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Paper   IPM / Cognitive Sciences / 17415
School of Cognitive Sciences
  Title:   Context-specific and context-invariant computations of interval timing
1.  A. Pourmohammadi
2.  M. Sanayei
  Status:   Published
  Journal: Frontiers in Neuroscience
  Vol.:  17
  Year:  2023
  Supported by:  IPM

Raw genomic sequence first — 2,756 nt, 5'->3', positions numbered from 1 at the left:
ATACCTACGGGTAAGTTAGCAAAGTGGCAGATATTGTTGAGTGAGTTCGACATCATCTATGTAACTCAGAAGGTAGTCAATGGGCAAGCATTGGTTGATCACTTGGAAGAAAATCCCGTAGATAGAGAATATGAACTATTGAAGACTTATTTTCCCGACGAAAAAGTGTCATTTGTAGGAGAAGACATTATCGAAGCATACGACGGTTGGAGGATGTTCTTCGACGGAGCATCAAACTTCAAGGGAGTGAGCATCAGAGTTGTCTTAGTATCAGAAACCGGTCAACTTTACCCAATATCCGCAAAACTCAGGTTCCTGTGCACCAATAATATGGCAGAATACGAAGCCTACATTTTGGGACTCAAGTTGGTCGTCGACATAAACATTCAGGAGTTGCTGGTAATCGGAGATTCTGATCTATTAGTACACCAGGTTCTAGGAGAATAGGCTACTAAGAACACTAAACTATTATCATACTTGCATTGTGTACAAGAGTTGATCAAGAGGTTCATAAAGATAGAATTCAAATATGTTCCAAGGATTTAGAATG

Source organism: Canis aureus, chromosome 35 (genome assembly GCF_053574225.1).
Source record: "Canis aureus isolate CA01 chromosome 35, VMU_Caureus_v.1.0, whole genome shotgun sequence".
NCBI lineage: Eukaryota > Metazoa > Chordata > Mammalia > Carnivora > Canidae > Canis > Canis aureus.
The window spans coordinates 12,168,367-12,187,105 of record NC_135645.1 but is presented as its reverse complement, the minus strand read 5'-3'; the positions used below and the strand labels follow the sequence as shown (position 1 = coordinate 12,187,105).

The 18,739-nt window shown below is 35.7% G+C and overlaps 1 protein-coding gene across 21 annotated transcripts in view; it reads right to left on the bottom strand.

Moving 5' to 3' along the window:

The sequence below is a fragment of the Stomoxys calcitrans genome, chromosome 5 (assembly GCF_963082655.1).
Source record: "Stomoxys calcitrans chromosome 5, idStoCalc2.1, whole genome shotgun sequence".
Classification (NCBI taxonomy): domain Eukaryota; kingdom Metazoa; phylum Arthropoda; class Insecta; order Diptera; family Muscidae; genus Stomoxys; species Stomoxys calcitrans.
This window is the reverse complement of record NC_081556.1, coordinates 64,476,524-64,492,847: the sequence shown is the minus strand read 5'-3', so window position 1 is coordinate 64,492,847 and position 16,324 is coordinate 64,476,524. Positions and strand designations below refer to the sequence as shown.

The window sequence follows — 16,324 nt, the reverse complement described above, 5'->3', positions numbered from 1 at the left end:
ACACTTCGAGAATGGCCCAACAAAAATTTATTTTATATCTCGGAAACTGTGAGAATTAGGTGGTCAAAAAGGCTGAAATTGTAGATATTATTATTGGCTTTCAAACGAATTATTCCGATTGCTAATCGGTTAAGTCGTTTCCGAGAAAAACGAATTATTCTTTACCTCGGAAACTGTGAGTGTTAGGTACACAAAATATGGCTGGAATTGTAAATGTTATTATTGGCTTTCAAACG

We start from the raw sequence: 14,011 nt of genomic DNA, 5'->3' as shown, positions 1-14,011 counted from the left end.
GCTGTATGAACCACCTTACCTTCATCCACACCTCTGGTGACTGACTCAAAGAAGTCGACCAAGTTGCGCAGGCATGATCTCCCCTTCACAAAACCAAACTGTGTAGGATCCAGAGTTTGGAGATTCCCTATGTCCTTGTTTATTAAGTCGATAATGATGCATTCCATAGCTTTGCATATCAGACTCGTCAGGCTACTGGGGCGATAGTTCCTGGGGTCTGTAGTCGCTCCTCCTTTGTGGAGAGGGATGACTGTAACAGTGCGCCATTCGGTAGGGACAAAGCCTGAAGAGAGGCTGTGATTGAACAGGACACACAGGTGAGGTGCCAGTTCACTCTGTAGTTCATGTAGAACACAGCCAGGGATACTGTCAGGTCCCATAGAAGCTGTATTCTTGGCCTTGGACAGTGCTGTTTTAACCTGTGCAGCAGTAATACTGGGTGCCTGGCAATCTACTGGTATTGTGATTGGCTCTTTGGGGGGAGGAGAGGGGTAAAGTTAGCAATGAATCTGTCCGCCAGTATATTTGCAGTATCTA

Introduction: An accurate sense of time is crucial in flexible sensorimotor control and other cognitive functions. However, it remains unknown how multiple timing computations in different contexts interact to shape our behavior. Methods: We asked 41 healthy human subjects to perform timing tasks that differed in the sensorimotor domain (sensory timing vs. motor timing) and effector (hand vs. saccadic eye movement). To understand how these different behavioral contexts contribute to timing behavior, we applied a three-stage Bayesian model to behavioral data. Results: Our results demonstrate that the Bayesian model for each effector could not describe bias in the other effector. Similarly, in each task the model-predicted data could not describe bias in the other task. These findings suggest that the measurement stage of interval timing is context-specific in the sensorimotor and effector domains. We also showed that temporal precision is context-invariant in the effector domain, unlike temporal accuracy. Discussion: This combination of context-specific and context-invariant computations across sensorimotor and effector domains suggests overlapping and distributed computations as the underlying mechanism of timing in different contexts.

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